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When people accuse the Fathers of being “anti-Jewish,” I usually ask them to go back and reread both Christian and Jewish polemics from antiquity, and to consider these in their cultural context. It would be many centuries before public religious disputes followed Robert’s Rules of Order — or any rules for that matter. I don’t advocate a return to the old ways of dialogue, but we should cut the ancients a break. Both sides could be nasty. Yes, the Byzantines made life uncomfortable for the Jews. And, yes, in the Persian Empire, where Jews had the upper hand, it’s likely that they returned the favor.
Why do I pull the poptop on this can of worms? A new book, of course: Jesus in the Talmud by Peter Schäfer. Here’s the summary from Princeton University Press:
Scattered throughout the Talmud, the founding document of rabbinic Judaism in late antiquity, can be found quite a few references to Jesus–and they’re not flattering. In this lucid, richly detailed, and accessible book, Peter Schäfer examines how the rabbis of the Talmud read, understood, and used the New Testament Jesus narrative to assert, ultimately, Judaism’s superiority over Christianity.
The Talmudic stories make fun of Jesus’ birth from a virgin, fervently contest his claim to be the Messiah and Son of God, and maintain that he was rightfully executed as a blasphemer and idolater. They subvert the Christian idea of Jesus’ resurrection and insist he got the punishment he deserved in hell–and that a similar fate awaits his followers.
Schäfer contends that these stories betray a remarkable familiarity with the Gospels–especially Matthew and John–and represent a deliberate and sophisticated anti-Christian polemic that parodies the New Testament narratives. He carefully distinguishes between Babylonian and Palestinian sources, arguing that the rabbis’ proud and self-confident countermessage to that of the evangelists was possible only in the unique historical setting of Persian Babylonia, in a Jewish community that lived in relative freedom. The same could not be said of Roman and Byzantine Palestine, where the Christians aggressively consolidated their political power and the Jews therefore suffered.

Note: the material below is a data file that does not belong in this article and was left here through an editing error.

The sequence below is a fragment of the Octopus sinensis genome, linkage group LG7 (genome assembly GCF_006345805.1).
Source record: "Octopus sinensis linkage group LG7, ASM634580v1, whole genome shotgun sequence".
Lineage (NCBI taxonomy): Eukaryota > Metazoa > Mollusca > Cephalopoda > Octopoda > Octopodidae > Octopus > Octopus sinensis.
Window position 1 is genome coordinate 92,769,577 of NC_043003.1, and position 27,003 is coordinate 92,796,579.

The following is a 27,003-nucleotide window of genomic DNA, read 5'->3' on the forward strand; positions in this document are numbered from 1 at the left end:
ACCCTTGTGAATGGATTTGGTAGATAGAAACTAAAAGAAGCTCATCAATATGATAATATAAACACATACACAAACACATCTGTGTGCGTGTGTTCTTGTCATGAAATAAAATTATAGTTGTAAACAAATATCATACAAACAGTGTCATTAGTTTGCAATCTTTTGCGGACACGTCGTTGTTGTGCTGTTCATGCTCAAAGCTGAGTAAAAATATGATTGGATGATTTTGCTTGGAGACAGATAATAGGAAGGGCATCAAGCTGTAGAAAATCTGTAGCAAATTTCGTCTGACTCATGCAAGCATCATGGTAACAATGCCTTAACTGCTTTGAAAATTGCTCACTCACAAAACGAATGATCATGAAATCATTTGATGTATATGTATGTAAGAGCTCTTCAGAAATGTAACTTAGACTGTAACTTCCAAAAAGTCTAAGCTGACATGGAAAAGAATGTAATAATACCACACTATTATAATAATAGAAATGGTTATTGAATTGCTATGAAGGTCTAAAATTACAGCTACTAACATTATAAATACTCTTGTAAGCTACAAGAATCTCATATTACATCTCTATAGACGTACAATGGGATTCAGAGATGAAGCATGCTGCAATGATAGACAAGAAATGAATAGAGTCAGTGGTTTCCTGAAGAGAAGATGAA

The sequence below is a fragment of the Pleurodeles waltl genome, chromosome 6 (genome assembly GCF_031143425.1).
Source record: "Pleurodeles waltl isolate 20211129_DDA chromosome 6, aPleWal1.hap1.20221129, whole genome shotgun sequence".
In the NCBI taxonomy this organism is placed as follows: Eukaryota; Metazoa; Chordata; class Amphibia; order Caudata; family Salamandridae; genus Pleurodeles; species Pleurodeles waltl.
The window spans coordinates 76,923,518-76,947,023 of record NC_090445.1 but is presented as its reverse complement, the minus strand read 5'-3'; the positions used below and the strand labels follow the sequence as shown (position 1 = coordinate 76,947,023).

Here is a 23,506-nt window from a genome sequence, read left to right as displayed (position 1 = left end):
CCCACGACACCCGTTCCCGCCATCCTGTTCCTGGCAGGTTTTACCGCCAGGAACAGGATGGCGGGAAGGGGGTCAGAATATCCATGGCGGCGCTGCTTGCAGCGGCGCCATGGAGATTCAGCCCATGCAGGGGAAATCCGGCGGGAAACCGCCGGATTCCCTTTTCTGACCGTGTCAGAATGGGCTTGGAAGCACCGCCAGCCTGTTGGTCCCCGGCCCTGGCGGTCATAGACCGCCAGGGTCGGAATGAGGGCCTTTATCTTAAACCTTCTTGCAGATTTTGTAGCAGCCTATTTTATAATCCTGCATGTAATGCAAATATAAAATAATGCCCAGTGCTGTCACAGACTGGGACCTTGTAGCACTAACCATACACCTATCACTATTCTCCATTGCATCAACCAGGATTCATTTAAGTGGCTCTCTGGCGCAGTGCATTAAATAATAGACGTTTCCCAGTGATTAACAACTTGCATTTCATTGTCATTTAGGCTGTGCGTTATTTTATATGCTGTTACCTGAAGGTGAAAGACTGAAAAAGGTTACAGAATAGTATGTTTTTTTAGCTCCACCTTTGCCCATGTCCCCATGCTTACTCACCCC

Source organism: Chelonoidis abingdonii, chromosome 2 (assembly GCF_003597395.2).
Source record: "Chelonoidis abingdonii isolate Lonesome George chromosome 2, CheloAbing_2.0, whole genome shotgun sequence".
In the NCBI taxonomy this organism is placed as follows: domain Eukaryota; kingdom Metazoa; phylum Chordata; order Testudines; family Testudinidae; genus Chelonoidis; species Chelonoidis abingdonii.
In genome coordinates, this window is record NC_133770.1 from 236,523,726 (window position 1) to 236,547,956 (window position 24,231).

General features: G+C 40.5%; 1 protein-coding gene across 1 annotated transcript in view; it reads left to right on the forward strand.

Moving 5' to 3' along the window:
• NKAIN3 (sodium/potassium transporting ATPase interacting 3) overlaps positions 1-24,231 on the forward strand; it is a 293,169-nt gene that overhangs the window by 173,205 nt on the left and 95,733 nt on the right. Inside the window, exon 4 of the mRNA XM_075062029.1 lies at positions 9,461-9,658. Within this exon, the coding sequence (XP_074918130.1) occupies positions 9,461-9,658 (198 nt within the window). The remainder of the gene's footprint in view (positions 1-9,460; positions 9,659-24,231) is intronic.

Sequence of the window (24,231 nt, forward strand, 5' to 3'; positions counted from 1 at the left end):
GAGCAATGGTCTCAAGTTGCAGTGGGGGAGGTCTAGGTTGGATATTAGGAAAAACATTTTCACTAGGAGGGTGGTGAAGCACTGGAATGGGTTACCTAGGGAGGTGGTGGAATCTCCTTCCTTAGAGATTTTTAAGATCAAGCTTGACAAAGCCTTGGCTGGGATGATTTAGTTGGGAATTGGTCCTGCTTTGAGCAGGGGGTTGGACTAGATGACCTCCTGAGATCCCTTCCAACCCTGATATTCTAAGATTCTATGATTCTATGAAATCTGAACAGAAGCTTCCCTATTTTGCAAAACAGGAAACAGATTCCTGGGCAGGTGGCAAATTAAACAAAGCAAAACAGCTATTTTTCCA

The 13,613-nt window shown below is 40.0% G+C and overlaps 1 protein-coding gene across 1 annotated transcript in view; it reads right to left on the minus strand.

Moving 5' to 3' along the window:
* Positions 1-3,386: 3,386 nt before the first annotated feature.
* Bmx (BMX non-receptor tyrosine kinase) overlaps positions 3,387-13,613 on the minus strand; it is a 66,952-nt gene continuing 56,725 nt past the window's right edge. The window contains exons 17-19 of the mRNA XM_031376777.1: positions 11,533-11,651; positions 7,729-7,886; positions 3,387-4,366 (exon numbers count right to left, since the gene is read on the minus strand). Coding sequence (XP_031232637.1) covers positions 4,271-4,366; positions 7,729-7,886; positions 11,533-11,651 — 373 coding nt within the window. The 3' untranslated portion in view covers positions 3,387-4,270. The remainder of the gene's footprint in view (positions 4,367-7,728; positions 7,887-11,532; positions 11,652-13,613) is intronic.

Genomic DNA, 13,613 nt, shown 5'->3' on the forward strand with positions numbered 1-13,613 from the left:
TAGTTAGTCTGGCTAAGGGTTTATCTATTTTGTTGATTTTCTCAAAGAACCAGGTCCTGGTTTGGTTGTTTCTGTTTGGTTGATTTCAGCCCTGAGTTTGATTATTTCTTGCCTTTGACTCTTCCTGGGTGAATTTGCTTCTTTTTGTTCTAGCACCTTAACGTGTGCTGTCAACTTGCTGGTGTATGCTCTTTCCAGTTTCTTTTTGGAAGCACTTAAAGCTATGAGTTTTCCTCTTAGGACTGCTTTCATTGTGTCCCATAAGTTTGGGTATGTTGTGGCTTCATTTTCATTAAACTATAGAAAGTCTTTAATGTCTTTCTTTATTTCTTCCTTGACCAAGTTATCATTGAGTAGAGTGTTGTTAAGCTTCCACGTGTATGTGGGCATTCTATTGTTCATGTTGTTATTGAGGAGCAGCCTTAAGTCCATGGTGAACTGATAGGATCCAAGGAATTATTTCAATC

There have been a number of balanced studies of the subject. I recommend Aphrahat and Judaism by Rabbi Jacob Neusner; John Chrysostom and the Jews: Rhetoric and Reality in the Late 4th Century and Judaism and the Early Christian Mind, both by Robert Louis Wilken; and, as ever, Rodney Stark’s The Rise of Christianity (especially the chapter on the “mission to the Jews”).
A few points to keep in mind when thinking about charges of “anti-Judaism” in the Fathers or “anti-Christianity” in the rabbis:
• These men were living in a hotly competitive religious environment, in which many people were converting from Judaism to Christianity — and vice versa.
• The Fathers were troubled because some Christians were keeping Jewish observances. The rabbis seem equally troubled by Christian influences on Jews.
• Both Jews and Christians knew that they were very close kin. Family disputes are always the nastiest. Ask any cop.
• The insulting rhetoric flowed both ways, usually beginning when one side felt free to get nasty. The nastiness often inspired responses in kind — that is, responses unkind.
It’s important that we know our history. But it’s also important that we learn from it and never repeat these episodes.
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